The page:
At around this time, the radio of the 'Titanic' failed, for reasons that kept First Radio Operator Phillips at work on it for at least four hours. He may have missed several key ice warnings as a result.
Chief Officer Henry Tingle Wilde takes over the duty of Officer of the Watch (on the bridge) from Murdoch. Wilde will be on the bridge until 6:00, when he will be relieved by Second Officer Charles Herbert Lightoller.
During the afternoon, according to Lightoller, the officers not on watch discussed ice conditions amongst themselves. The most dangerous time would be between about 8:00 p.m. and 1:00 a.m. (on the 15th). Lightoller did amend his later statements to 'from eleven o'clock onwards', but he probably was expecting ice during his own watch. He may have been avoiding questions about his own navigation, earlier on.
Thermometers record a fall in air temperature to 33 degrees Fahrenheit (about 1 degree Centigrade above freezing). This could indicate an approach to an ice-field. Nightfall was at about 6:00 p.m.
According to Fourth Officer Boxhall, at 5:50 p.m. Captain Smith decided to 'turn the corner', changing course southwest towards New York, about three quarters of an hour earlier than usual, possibly to avoid the ice. But it is drifting south, and Smith did not make sufficient allowance for this, nor did he reduce speed.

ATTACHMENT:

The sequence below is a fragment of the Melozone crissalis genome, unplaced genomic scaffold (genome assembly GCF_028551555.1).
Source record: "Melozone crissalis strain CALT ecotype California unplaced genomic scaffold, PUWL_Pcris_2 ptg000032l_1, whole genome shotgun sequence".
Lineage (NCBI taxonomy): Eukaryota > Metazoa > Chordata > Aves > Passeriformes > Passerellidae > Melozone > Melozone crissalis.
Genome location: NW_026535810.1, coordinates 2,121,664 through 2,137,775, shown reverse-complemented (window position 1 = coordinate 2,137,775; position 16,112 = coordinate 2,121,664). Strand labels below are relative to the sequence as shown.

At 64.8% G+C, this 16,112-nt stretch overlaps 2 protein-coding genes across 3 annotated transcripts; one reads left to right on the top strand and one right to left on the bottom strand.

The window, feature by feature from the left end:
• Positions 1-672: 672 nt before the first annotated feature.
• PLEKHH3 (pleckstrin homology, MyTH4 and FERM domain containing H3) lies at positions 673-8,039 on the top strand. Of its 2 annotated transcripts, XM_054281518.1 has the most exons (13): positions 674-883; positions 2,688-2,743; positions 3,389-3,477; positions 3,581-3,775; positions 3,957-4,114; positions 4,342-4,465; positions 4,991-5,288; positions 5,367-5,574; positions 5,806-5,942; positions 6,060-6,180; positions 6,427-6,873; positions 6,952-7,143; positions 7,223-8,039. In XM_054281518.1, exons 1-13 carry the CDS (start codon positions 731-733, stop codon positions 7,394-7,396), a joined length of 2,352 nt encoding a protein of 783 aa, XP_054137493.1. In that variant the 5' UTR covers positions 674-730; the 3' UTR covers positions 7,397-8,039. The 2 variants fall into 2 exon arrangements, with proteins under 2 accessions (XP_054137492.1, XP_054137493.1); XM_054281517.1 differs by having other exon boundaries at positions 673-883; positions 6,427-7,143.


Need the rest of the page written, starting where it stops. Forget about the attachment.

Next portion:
By about 6:30 p.m., Phillips was back on the air, but he had a considerable backlog of commercial messages to clear. He and Bride were already tired, with a prospect of little break until after 11:30 p.m.
Trimmer Samuel Hemming is ordered by First Officer William Murdoch to make sure that the forward forecastle hatch is kept shut to stop the light destroying the night-vision of the lookouts in the crows'-nest on the foremast. Murdoch is definitely aware of the danger lying ahead.
Three radio messages are received from 'Californian' which is having difficulty passing through pack ice at 42 degrees 3 minutes North latitude and 49 degrees 9 minutes West longitude. The messages are delivered to the bridge. Captain Smith is attending a party in the First Class Saloon (but he does not become drunk). The edge of the ice field would then be less than 50 miles away.